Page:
Jakarta. Indonesia’s often chaotic capital Jakarta has been implementing artificial technology in the past few years to help it cope with flood, traffic, security issues and waste management problems with few successes.
Artificial intelligence (AI) technology has helped officials anticipate floods earlier than before, the head of Jakarta Smart City’s planning, research and development unit Alex Siahaan said on Tuesday.
“We’ve experienced fewer floods in the past few years. This is partly because officials have been able to respond to flood warnings faster. Using early information we get from AI technology, officials can act before the floods hit. Floods will still happen, but technology makes us more efficient [in anticipating them],” Alex said.
The Jakarta administration has collaborated with Nodeflux, a Jakarta-based AI startup, using its people-counting technology to analyze people’s movement in often crowded areas, such as a bus stop.
“The governor [Anies Baswedan] believes the key to [driving] industry 4.0 in Jakarta is collaboration. He wants collaborations not only inside the administration, but also with startups and residents. He also wants to improve security in Jakarta, making it not only a ‘smart city’ but also a ‘safe city,’” Alex said.
Nodeflux is also trialing its license plate recognition technology to help increase the city’s tax revenue in collaboration with the Jakarta administration through its Jakarta Smart City program.
“We want to create, explore and introduce disruptive technology to Indonesians. It’s a blessing in disguise that we live in Indonesia, a country with a lot of problems to solve such as traffic, waste and floods. It’s a playground for us to create solutions using technology. We want to implement technology that can solve problems around us,” said Faris Rahman, Nodeflux’s chief technical officer and co-founder.
Nodeflux’s most popular product at the moment is its facial recognition technology.
“Telkom’s [Indonesia’s largest telecommunications provider] subsidiary Infomedia uses our facial recognition technology in their office building,” Faris said.
The head of NVIDIA at Binus University’s AI research and development center Bens Pardamean also believes technology should be used to solve social problems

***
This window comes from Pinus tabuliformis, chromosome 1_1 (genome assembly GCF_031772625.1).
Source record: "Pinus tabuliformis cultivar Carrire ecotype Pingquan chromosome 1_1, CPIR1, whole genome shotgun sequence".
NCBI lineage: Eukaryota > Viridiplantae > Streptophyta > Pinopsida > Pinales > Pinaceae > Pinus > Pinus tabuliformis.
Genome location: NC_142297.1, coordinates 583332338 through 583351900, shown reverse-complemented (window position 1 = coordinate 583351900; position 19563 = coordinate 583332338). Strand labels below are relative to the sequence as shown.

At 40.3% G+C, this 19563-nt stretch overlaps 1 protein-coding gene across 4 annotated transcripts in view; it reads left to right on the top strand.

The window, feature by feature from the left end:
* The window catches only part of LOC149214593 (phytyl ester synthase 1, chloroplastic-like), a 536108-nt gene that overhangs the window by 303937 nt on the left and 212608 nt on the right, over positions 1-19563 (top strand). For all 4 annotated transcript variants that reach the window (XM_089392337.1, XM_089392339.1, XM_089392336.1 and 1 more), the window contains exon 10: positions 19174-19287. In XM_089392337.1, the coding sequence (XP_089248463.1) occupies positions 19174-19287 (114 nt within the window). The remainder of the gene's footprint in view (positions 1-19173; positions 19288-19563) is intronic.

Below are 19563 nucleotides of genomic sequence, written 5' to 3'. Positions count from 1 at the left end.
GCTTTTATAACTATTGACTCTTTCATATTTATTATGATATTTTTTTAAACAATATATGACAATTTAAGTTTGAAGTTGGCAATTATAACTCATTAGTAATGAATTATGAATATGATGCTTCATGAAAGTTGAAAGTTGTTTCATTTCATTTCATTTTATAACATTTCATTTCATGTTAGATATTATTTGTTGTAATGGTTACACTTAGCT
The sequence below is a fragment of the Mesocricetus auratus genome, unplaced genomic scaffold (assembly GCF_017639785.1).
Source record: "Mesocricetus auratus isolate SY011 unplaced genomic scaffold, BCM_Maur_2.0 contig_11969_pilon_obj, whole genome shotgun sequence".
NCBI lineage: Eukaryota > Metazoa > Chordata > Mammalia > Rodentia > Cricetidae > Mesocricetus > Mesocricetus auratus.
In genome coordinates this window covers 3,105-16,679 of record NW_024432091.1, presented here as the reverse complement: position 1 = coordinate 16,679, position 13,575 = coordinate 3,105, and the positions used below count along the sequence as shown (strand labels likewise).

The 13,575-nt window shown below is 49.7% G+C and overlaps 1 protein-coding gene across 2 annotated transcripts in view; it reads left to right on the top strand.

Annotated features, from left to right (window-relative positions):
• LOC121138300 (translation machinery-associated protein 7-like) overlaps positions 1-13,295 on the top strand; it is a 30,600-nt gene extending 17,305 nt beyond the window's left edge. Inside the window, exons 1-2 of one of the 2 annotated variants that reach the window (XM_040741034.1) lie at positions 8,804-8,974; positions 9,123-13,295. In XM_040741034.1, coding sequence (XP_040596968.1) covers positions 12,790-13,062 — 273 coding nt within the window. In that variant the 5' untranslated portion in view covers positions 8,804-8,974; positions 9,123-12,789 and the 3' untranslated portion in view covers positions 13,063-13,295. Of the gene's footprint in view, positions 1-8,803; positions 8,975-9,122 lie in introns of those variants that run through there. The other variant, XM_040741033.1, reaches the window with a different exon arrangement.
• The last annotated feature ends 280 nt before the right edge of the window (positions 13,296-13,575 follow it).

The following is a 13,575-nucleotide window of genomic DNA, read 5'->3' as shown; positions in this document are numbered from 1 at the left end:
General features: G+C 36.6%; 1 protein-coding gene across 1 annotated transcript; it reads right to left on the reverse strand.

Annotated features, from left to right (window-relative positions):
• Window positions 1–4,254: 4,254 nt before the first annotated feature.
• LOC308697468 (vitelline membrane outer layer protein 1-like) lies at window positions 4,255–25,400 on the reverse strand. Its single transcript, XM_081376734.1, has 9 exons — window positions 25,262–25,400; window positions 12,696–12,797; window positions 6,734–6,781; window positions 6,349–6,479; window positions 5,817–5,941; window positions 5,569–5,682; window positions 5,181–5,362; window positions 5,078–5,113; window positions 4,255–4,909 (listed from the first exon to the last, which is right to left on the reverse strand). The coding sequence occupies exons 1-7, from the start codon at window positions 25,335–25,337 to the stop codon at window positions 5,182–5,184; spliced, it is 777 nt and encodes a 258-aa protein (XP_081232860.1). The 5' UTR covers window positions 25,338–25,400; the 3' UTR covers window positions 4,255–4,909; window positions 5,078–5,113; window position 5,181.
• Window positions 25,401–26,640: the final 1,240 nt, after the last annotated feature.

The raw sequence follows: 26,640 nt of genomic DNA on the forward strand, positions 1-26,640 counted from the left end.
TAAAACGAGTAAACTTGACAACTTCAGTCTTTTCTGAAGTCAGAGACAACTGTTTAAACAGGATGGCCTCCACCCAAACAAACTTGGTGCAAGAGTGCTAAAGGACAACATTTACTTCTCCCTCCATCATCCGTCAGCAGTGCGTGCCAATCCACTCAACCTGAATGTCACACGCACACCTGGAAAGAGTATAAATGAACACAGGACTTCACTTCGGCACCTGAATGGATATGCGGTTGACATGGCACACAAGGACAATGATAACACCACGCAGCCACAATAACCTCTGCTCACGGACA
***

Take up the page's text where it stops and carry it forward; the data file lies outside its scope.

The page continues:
“One of my missions, and also Faris’ at Nodeflux, is to start building Artificial Intelligence communities in Indonesia, to create a government-supported program called AI Indonesia. Our model is AI Singapore, which is also supported by the Singaporean government,” Bens said.
Nodeflux has also worked with the National Police to provide surveillance at high-profile international events such as the 2018 Asian Games and the 2018 International Monetary Fund and World Bank annual meeting in Bali.
Nodeflux is backed by Indonesia’s largest telecommunications company Telekomunikasi Indonesia and venture capital East Ventures.
Nodeflux’s product line includes:
- Face Recognition: automatically detects facial features and classifies them into “known person” and “unknown person.” It can be used to identify customers and people who have been put on a blacklist.
- License Plate Recognition: reads numbers and characters on license plates of any vehicle, even in bad weather, poor lighting and even if the license plate has been modified.
- People Counting: detects human traffic in a certain area. It can be used to count the number of people visiting the area and identify its peak hours.
- Vehicle Counting: counts every passing vehicle and classifies them into motorcycles or small, medium and large vehicles. It can classify up to 23 types of vehicle.
- Vehicle Dwelling: identifies and calculates how long a vehicle stops at a certain spot. It can be used to monitor illegal parking and manage traffic.
- Crowd Behavior: detects behavior anomalies like running and fighting. It can be used to safeguard an area by spotting sudden movements in a crowd.
- Vehicle Intrusion: detects vehicles entering restricted areas. It can be used to spot violations and send alerts.
- Water Level Detection: measures water level in dams, sewers and waterways. When water volume exceeds normal level, the system will immediately alert on-duty officials.